http://www.you ube.com/watch?v=01Ic70c3mHc
http://en.wikipedia.org/wiki/Media_portrayal_of_lesbianism http://www.huffingtonpost.com/2013/03/06/gay-themed-ads-mainstream-_n_2821745.html Our presentation will be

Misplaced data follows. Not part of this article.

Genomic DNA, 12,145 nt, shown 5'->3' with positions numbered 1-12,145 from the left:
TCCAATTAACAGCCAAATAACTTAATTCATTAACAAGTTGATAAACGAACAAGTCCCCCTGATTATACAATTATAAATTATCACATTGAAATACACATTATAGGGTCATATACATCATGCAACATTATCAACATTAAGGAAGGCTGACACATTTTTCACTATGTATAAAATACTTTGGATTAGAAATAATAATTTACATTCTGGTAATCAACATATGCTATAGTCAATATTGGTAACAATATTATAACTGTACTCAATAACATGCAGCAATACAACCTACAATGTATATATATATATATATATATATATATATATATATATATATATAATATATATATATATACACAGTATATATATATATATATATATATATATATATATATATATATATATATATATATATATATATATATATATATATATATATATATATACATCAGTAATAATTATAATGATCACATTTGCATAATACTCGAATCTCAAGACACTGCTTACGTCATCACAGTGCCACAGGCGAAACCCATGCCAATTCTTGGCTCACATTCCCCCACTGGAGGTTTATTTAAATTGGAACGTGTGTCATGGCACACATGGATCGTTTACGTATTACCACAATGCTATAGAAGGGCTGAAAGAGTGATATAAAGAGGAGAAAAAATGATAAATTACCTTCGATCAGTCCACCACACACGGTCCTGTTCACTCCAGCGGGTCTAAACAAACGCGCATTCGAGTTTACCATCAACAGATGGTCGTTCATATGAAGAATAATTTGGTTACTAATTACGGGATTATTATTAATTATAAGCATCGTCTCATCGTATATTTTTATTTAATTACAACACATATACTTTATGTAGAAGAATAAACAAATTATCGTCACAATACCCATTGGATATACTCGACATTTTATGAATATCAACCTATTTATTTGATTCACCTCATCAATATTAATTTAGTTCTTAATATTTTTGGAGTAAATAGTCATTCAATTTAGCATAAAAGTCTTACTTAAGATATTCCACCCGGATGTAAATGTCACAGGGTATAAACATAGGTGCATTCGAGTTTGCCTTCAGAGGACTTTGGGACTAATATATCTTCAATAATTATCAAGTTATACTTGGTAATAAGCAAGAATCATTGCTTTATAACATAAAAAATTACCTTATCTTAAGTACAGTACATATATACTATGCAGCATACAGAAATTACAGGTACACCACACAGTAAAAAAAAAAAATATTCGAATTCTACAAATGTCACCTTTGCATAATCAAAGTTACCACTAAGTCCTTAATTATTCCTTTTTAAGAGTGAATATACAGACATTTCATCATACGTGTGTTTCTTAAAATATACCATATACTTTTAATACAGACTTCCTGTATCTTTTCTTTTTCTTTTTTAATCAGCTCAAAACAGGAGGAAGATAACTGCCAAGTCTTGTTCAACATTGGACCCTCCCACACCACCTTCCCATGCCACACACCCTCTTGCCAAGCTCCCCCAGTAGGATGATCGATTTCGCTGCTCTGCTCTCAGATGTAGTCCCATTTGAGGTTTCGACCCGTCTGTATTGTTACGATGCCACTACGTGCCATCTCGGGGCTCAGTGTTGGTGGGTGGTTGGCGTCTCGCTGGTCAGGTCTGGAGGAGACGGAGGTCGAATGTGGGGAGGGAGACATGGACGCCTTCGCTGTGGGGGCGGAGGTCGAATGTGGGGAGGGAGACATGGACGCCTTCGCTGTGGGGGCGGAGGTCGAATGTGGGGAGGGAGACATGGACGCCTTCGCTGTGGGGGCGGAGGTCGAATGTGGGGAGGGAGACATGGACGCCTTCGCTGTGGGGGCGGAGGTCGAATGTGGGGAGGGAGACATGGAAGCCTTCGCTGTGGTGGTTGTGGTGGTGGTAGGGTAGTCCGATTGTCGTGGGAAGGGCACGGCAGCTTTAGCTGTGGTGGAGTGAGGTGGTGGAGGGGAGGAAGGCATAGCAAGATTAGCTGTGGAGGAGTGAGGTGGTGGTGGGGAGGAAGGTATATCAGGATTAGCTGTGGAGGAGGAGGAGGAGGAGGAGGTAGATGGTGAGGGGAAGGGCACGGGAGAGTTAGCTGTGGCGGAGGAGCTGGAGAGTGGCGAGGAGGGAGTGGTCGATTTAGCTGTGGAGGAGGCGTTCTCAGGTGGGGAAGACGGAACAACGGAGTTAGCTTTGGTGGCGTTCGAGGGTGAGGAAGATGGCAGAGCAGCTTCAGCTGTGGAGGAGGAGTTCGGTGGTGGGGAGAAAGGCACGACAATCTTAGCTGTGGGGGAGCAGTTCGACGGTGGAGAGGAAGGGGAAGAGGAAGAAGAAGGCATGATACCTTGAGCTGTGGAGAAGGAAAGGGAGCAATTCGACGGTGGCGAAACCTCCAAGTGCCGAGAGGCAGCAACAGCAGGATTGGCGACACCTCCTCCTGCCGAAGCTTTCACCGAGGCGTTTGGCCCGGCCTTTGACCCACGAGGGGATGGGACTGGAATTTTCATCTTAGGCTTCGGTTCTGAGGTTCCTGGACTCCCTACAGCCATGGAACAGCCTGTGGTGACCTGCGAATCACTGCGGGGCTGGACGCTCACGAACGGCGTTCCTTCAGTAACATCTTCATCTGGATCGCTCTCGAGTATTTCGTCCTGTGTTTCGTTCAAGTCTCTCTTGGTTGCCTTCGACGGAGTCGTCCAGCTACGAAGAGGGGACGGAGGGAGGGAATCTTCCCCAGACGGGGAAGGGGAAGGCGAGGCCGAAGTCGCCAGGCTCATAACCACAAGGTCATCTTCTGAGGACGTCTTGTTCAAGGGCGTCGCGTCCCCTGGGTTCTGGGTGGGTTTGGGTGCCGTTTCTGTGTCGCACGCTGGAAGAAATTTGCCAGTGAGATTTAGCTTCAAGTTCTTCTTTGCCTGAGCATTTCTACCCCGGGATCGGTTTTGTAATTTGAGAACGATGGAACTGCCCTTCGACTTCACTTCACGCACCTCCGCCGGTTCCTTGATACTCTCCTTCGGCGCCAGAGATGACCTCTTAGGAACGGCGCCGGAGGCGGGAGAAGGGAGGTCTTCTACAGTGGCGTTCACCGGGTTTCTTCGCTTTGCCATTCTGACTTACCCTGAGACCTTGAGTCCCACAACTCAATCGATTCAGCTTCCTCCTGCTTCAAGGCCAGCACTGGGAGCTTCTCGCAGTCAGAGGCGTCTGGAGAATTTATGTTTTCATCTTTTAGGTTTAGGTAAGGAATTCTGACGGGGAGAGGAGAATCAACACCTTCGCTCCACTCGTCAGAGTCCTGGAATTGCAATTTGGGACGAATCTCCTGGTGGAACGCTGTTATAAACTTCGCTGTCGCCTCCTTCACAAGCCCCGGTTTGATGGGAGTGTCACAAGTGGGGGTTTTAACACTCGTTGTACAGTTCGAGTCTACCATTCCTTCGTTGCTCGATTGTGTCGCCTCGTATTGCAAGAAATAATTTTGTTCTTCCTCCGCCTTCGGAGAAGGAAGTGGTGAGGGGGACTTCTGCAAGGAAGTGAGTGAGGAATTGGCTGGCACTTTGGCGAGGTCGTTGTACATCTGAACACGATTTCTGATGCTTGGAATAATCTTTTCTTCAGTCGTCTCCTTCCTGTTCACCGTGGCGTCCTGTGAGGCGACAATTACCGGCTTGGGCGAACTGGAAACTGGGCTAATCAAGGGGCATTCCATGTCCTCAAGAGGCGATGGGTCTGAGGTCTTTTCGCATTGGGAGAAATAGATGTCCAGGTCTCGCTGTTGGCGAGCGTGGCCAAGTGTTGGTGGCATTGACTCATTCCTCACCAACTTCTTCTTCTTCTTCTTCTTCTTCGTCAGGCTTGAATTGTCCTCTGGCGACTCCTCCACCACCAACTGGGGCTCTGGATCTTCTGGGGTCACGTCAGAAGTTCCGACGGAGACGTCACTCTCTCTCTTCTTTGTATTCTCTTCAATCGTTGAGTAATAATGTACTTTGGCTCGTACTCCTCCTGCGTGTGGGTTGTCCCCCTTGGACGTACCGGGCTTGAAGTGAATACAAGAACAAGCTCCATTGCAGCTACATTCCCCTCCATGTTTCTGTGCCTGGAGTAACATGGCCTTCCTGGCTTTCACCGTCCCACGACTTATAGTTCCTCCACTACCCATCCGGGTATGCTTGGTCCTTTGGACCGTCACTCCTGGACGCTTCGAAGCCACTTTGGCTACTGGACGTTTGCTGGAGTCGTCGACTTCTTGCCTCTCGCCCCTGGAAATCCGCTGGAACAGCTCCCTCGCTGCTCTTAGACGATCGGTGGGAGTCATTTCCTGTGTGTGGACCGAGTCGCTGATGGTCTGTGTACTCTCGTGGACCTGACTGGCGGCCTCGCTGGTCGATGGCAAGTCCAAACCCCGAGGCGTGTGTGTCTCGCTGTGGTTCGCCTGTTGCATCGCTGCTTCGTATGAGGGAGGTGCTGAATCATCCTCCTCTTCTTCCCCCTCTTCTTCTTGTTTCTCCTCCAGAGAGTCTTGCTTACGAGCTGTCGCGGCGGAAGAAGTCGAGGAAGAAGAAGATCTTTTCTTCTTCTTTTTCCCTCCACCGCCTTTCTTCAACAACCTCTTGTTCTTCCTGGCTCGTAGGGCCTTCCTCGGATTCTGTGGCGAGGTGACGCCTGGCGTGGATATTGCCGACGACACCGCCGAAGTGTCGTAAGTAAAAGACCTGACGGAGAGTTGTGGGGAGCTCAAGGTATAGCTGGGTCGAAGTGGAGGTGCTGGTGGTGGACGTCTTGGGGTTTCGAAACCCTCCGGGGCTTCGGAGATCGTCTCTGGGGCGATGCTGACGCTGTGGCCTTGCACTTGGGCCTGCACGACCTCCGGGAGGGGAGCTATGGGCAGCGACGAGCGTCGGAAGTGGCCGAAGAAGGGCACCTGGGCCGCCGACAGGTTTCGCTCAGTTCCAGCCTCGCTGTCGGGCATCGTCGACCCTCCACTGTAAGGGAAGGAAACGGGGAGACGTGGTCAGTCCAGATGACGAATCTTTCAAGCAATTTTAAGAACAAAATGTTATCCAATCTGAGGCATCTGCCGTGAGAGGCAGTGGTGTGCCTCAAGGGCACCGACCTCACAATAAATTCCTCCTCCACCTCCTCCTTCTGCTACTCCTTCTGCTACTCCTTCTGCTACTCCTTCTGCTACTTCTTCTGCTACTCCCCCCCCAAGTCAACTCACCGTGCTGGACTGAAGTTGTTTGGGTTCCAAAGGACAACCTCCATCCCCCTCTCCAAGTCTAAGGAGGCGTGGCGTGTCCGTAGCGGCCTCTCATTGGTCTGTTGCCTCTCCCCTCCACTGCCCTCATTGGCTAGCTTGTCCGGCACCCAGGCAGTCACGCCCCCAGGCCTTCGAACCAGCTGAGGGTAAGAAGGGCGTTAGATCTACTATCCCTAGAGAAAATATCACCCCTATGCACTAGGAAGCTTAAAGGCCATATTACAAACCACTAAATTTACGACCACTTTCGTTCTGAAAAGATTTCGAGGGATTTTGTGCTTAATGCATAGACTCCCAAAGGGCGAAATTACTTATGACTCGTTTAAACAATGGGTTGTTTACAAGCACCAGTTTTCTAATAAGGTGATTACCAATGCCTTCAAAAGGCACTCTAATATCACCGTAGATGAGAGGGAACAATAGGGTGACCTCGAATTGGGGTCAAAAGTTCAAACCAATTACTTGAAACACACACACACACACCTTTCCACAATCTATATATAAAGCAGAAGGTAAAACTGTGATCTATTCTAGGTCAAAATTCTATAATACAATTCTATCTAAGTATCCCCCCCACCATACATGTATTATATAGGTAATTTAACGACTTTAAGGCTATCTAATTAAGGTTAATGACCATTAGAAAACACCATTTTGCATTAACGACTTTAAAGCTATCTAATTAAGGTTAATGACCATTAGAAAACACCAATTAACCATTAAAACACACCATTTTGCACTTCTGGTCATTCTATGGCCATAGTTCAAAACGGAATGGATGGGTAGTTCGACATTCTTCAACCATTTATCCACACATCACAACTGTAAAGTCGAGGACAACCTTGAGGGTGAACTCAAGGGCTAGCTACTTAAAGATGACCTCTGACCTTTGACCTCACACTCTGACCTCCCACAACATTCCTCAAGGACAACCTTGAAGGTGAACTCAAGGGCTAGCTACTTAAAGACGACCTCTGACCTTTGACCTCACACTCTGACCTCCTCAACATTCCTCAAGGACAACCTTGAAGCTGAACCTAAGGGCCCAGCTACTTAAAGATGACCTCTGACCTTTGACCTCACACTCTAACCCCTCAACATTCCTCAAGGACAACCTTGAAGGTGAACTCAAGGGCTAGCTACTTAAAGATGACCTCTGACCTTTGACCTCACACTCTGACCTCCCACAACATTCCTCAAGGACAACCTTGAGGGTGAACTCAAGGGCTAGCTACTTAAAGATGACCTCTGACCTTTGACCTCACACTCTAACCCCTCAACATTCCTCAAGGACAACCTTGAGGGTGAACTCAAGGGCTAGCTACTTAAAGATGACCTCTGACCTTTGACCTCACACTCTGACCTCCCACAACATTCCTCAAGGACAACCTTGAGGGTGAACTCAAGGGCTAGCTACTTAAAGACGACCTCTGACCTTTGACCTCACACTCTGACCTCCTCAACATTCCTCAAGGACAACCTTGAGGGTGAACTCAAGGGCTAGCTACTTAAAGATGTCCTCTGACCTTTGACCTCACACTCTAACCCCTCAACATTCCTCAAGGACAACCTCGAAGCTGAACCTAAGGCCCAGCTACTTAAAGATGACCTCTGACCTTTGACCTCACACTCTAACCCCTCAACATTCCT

operating within the Fabric of Oppression theory. As stated earlier in class, this theory explains that those groups at the top of the igloo hold more social power in society than those associated with the bottom half of the igloo. Our presentation looks specifically at sexual orientation and how heterosexuals are prioritized in advertising over those who do not identify as heterosexual. http://ari-adnos.blogspot.com/2009/09/fabric-of-oppression.html We will show how television and print advertising tend to support the fabric of oppression by catering to a predominately heterosexual population. Many portrayals of the LGBT community in advertising tend to be negative. Recently, however, companies have been attempting to broaden their target audiences by positively portraying the LGBT community. Even though companies are starting to create more inclusive advertising, there are still negative advertisements being created to humor heterosexual customers. For example, Snickers came out with a Super Bowl ad in 2007 that consisted of two men kissing while eating a Snickers. This ad created a lot of back-lash and was eventually banned. Another example of a negative portrayal of the LGBT community is a recent IKEA advertisement. This one is a little more subtle, but still caters to stereotypes. As previously stated, it takes a brave company to break the traditional advertising molds. However, as we go into the advertising fields, we will help create that bravery and make sure everyone's voice is heard and fairly represented. Advertisers, such as Skyy Blue Vodka and Calvin Klein, commonly use the “hot lesbian” stereotype in their advertisements in order to appeal to heterosexual males. These ads are never about furthering rights, identity, or equality. Academic scholar Diamond (2005) says advertising has turned lesbianism into a commodity: “Media representations signal a new appreciation and celebration of women’s sexual freedom and diversity. On the other hand this is not necessarily the case by portraying it as a fashionable ‘add on’ to otherwise conventional heterosexuality” (p. 105). (Quote and citation used from Wikipedia) responsiblemen.wordpress.com fkhan3.wordpress.com Axe Ad www.adrants.com